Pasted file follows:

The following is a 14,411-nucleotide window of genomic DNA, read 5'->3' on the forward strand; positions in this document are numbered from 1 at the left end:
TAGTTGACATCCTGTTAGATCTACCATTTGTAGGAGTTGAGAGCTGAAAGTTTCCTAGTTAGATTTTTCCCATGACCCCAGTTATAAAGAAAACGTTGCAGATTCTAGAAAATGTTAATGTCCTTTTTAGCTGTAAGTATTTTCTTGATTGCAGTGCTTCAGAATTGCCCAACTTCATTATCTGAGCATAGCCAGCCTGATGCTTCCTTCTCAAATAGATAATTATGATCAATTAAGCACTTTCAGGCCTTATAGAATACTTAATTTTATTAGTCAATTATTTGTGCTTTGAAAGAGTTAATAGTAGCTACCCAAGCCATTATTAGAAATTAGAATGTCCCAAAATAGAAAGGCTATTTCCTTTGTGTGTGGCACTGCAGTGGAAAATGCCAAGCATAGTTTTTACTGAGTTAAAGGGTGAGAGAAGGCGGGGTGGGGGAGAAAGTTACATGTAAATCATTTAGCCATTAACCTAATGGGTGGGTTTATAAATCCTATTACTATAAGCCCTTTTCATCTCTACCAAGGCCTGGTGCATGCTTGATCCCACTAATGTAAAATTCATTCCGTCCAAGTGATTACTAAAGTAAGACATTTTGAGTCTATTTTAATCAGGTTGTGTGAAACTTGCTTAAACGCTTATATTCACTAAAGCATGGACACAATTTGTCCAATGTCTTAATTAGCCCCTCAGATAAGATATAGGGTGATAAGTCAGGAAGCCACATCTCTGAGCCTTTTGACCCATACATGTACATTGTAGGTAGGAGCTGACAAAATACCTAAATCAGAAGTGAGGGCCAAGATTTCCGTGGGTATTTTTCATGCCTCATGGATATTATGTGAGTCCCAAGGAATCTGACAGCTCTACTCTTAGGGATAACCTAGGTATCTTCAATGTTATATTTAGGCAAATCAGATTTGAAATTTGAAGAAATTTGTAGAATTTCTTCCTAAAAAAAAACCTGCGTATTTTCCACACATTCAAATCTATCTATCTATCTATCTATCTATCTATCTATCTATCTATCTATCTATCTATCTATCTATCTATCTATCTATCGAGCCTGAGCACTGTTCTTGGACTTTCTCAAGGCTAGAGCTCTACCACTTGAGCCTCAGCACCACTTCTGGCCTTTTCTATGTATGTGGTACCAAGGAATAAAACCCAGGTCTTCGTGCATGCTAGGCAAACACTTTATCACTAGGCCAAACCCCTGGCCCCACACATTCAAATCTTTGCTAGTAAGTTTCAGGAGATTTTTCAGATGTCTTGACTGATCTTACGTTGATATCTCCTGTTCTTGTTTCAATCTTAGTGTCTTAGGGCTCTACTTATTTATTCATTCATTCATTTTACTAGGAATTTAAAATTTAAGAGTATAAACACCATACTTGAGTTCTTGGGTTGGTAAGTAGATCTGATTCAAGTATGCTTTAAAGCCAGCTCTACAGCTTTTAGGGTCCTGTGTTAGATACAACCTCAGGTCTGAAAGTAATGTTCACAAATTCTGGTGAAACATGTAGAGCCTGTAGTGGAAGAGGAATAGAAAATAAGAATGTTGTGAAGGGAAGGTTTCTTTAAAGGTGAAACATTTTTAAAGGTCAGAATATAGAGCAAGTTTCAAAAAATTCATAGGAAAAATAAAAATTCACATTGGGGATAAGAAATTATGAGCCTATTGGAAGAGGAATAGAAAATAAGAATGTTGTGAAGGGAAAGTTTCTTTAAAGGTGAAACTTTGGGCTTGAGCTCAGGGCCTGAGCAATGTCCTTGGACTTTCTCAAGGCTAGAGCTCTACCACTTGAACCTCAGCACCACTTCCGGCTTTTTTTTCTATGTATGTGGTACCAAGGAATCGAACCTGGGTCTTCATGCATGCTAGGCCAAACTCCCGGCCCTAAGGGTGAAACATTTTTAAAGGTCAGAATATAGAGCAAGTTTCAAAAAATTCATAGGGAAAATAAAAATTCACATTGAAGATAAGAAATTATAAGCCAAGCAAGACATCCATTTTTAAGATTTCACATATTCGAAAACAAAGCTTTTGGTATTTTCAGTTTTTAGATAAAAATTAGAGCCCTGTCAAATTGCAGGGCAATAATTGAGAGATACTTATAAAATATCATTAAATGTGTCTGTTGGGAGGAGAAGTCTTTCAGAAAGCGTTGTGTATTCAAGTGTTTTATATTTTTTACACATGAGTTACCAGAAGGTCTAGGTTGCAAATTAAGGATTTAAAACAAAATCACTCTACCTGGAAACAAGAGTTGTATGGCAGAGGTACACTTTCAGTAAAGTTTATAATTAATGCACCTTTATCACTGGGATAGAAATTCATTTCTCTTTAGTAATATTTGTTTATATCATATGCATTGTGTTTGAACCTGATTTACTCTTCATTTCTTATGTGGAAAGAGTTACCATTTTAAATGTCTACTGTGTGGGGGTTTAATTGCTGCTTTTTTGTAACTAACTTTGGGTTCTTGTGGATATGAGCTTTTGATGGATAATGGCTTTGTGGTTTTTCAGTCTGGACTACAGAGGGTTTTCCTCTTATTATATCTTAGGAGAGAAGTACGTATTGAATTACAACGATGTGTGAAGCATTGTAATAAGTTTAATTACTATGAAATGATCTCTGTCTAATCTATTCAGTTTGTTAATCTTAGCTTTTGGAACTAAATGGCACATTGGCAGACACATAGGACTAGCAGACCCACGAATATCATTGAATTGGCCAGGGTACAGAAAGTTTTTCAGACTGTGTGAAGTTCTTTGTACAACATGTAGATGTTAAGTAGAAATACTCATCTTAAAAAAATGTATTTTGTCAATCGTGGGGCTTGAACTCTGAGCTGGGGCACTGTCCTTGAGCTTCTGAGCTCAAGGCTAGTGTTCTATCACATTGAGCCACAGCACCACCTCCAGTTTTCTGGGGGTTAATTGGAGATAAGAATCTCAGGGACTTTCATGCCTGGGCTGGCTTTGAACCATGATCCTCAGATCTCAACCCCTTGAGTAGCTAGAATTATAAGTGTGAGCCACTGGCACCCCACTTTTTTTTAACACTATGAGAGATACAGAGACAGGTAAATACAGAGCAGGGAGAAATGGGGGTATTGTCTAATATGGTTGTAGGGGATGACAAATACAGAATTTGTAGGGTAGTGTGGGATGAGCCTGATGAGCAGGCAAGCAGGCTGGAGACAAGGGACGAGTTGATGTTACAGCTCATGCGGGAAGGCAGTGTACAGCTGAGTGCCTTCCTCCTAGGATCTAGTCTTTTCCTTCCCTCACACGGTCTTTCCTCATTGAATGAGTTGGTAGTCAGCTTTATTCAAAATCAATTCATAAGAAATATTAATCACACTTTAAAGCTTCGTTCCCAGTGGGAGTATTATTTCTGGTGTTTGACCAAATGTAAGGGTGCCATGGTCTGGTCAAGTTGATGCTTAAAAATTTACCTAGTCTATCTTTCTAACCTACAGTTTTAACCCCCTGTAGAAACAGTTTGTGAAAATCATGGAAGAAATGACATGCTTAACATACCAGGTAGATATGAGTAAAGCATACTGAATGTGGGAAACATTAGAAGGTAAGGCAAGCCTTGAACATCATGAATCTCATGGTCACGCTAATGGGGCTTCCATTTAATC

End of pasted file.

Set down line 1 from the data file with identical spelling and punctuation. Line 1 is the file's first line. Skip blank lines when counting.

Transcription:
The following is a 14,411-nucleotide window of genomic DNA, read 5'->3' on the forward strand; positions in this document are numbered from 1 at the left end: